Posted by aka_tripleB (2211 comments )
Reply Link Flag
Operation: F`THAT
No you shouldn't believe a word.

Even *IF* this is to protect us from terror and used only for *good* eventually someone may be able to use this for their own reasons later down the road.

I do not intend on complying with this.

I will carry vast amounts of ID on my but I will not carry that. If I can't do various things without it, I wont, or ill do it despite the law.. and if they come after me it will just be a display of how terrible this government really can be to people who just don't want to be tracked. I've decided I will go to jail over this if necessary.. I hope the rest of America does not roll over on this. (Nobody anywhere likes this law.. why are people just accepting it..?)
Posted by Solaris_User (267 comments )
Link Flag
****NO*****
I thought a couple of years ago they were going to make all chech-point personnel federal employees? What the HELL happened there? Should we really believe anything the government says anymore?

CANNOT,DO NOT,WILL NOT, and WE SHOULD NOT!
Posted by CustomComputers (51 comments )
Link Flag
Checkpoint children
The SCREENERS at the metal detectors are Federalized, and they do NOT check your ID unless you get extra attention.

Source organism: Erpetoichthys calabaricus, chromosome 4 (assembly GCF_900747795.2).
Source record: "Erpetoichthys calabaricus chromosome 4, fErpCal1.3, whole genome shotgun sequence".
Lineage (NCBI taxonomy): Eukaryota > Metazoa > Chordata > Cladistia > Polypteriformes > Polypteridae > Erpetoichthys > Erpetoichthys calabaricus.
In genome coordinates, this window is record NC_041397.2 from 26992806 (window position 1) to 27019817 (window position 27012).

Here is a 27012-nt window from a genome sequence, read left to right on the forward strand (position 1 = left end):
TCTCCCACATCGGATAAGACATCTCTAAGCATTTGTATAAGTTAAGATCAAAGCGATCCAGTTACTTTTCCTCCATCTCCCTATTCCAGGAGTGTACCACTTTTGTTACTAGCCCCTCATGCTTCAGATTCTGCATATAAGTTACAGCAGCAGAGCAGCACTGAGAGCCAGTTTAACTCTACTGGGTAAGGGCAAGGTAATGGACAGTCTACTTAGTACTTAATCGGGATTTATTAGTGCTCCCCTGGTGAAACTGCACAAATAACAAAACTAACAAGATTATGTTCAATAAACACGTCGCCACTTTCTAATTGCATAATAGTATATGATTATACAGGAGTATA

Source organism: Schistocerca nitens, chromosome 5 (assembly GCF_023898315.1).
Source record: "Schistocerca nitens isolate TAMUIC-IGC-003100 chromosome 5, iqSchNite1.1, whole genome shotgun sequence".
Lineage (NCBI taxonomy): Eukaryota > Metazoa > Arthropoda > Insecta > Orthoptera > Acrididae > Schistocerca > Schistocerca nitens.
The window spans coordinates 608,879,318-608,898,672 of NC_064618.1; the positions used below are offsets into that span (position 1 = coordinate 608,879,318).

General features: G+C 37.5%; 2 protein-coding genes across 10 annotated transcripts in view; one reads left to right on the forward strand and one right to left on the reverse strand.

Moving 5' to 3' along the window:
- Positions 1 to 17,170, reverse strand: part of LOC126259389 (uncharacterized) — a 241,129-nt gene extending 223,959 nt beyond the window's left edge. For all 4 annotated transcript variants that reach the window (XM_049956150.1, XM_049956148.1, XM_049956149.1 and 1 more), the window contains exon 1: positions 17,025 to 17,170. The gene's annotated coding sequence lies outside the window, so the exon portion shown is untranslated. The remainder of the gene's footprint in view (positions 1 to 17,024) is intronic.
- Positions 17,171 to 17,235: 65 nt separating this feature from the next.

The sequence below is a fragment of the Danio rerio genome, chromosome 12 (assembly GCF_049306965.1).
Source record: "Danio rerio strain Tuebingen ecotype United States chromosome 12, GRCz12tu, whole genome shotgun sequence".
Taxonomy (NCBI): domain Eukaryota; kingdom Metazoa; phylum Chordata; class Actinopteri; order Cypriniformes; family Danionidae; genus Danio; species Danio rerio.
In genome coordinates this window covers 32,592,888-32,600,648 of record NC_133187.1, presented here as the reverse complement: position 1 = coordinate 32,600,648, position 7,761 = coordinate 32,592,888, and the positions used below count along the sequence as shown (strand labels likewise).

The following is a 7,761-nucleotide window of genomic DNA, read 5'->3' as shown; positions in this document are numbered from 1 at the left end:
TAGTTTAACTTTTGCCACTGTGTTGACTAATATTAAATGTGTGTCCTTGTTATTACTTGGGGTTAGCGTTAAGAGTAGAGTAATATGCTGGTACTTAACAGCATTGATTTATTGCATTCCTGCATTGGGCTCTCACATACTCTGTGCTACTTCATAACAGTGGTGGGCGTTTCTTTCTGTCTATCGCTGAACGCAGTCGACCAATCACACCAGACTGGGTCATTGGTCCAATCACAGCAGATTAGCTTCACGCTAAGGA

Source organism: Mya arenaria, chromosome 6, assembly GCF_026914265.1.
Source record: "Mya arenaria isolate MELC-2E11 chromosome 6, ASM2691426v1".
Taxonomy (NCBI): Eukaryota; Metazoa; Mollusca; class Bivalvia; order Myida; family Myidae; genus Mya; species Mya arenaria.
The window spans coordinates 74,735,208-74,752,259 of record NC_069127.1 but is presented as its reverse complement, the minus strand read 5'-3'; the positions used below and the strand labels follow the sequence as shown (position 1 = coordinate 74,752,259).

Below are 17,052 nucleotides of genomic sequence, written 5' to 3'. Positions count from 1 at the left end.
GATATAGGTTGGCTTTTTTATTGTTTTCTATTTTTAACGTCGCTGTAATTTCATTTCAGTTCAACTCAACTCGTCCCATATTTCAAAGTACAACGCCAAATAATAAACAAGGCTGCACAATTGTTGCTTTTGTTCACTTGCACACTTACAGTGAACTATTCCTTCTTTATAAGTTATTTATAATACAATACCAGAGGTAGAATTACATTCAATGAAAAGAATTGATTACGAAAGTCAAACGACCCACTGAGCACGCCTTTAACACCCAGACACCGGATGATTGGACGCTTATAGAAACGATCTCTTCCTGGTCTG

Before you get to the screeners, you have people checking that your ID matches your ticket. These are airline employees. This is done for your privacy.

That privacy is out the window once Real ID comes in.
Posted by CaptainX (8 comments )
Link Flag
Papers Please!
The department of Fatherland security only wants to keep you safe.

Pull the other leg Adolph, Real ID is another giant step toward a totalitarian regime.
Posted by PzkwVIb (462 comments )
Reply Link Flag
Godwin's Law
google that son
Posted by R.Jefferson (136 comments )
Link Flag
"foresee the future"
Right! I see a security organization breaking Constitutional law, forcing citizens into giving up their Constitutional right to privacy.

I see a security organization that says "the ID will be secure from identy theft" but this is not the only problem people fear.

I see a tyrannical security organization that trespasses on peoples privacy, and this organization could use this power against the people insidiously.

This organization is the D.H.S. the Department of Homeland Security.